Mike Frassinelli/The Star-Ledger
on October 23, 2012 at 7:30 AM
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GREENWICH — How could he not know?
How could the driver of the black Audi on Interstate 78 not know he was was dragging someone under his car for more than a half-mile on Friday morning?
The tragedy began Friday with Rick and Robin Lazier in a morning traffic accident. Rick was dragged under a car and later pronounced dead. It ended early Monday with Robin dying from her injuries in a Pennsylvania hospital.
But the mystery of the Audi remains.
“How you don’t stop, I don’t know,” said Joe Glackin, a next-door neighbor to the Laziers on Wilbur Avenue in Phillipsburg, where they were beloved for their willingness to help neighbors with chores or babysit their children.
State Police are looking for a 2002-04 year model Audi A4 with front-end damage.
“We’re looking for the car and driver,” Sgt. Brian Polite, a State Police spokesman, said Monday. “Maybe he did know (there was a body under the car). Or maybe he can legitimately say he didn’t know. We need to find the person first.”
Unlike its frenetic eastern end that leads to New York City, I-78 in West Jersey winds past mountains with changing orange leaves and exits for towns with peaceful-sounding names such as Warren Glen and Bloomsbury.
Truck weigh stations have silos and barn-red colors, to incorporate the rustic feel of the region.
The picturesque setting was the unlikely backdrop for one of the most bizarre and horrific accidents in recent memory.
In a chain reaction of cataclysmic events, with each link getting worse, Rick Lazier at first lost control of his SUV on rain-slick I-78 East in Greenwich Township around 6:20 a.m. and struck a guard rail near Exit 4.
Then the vehicle spun and was struck by a tractor-trailer, throwing 57-year-old Rick Lazier and his 54-year-old wife, Robin, from the SUV, police said.
Then Rick Lazier was struck by the mysterious Audi and dragged for six-tenths of a mile before the car drove off, police said.
Rick Lazier was pronounced dead on I-78 on Friday. Monday, Robin Lazier died at St. Luke’s Hospital in Fountain Hill, Pa., police said.
The Laziers were on their way to Rolling Hills nursing home and rehabilitation center in Lebanon, where Robin Lazier worked as a nurse for at least seven years and was known for her compassion.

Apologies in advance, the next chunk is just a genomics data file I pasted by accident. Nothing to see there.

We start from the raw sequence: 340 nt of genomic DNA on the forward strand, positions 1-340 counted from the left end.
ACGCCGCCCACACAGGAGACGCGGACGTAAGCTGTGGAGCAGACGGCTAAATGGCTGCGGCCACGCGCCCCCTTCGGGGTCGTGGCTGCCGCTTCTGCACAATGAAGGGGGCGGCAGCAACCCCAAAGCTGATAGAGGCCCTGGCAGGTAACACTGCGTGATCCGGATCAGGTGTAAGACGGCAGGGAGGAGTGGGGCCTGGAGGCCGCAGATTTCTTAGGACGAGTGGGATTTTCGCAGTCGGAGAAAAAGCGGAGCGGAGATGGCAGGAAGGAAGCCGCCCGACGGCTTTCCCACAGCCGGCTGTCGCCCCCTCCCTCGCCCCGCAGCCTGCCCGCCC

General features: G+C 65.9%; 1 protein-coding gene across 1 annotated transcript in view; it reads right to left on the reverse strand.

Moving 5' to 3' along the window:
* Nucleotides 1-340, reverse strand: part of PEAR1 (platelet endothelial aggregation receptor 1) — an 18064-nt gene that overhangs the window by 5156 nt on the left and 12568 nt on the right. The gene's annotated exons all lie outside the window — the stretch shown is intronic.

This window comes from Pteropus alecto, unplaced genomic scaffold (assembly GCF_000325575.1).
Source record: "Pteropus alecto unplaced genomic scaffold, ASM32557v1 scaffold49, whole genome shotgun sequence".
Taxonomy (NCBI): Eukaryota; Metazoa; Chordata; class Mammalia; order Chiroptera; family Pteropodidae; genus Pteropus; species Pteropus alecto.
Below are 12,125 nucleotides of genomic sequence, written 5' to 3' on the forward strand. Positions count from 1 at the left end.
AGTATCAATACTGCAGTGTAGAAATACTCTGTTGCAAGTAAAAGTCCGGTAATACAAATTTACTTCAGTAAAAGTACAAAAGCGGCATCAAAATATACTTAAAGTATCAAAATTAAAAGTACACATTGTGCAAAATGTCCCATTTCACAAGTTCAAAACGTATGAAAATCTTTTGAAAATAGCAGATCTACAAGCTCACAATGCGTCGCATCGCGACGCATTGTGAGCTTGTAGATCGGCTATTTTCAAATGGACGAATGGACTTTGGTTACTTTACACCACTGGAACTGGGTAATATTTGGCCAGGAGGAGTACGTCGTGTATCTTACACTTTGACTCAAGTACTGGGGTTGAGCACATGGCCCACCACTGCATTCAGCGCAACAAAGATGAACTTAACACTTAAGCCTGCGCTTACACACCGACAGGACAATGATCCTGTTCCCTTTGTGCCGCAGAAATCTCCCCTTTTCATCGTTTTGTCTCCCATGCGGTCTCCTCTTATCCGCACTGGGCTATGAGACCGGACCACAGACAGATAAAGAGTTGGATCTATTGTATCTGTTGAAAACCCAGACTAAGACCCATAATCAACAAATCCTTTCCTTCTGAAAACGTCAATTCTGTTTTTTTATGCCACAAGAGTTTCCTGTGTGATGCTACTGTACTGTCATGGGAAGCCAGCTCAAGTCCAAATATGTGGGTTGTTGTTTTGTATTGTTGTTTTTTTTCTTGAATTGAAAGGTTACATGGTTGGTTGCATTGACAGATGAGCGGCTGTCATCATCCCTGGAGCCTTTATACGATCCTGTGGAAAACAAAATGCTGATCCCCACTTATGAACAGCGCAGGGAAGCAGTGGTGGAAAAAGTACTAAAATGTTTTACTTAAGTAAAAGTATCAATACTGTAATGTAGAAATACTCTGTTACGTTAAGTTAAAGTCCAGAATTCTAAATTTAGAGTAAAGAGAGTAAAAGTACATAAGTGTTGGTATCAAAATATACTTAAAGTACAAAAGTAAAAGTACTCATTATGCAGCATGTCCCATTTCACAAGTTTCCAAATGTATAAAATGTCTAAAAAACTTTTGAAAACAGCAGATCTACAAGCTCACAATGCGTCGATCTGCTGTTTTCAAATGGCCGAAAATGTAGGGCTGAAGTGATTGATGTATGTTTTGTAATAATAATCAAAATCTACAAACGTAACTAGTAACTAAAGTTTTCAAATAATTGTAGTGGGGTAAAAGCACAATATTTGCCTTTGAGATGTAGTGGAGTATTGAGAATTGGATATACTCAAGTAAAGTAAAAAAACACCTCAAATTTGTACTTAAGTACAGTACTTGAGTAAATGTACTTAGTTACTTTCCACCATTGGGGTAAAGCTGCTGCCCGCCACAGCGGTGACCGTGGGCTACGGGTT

“Great with the patients,” said Mordy Shapiro, administrator at Rolling Hills. “She had a huge heart. The patients all loved her. The most caring nurse.”
The Laziers had three hulking sons, including two police officers, neighbors said.
Which came in handy when Glackin needed to move a 2,000-pound oil furnace.
Glackin, 46, said Rick Lazier worked as a boiler operator at a paper mill in Milford until it closed, and most recently was in a supervisory position for a job farther east on I-78.
He said Rick Lazier was a powerful man who kept a weight set in his basement.
When Glackin was about 12 or 13, he and the other kids in the neighborhood would wait for Rick Lazier — about 10 years older — to arrive home, so they could join him in a basketball game a few blocks away at the school on Green Street in Phillipsburg.
Unless they had a forklift, Lazier couldn’t be moved when he got near the basket.
The Lazier home on Wilbur Avenue, filled with so much joy over the years, sat empty and silent Monday.
The thin, two-story cream-colored home with the neatly manicured lawn was going to be a pleasant sight for Trick-or-Treaters one more time, with the scarecrow on the door and the Welcome signs on the sidewalk.
Glackin couldn’t picture the neighborhood without the Laziers in it.
“The best neighbors you could ask for,” he said.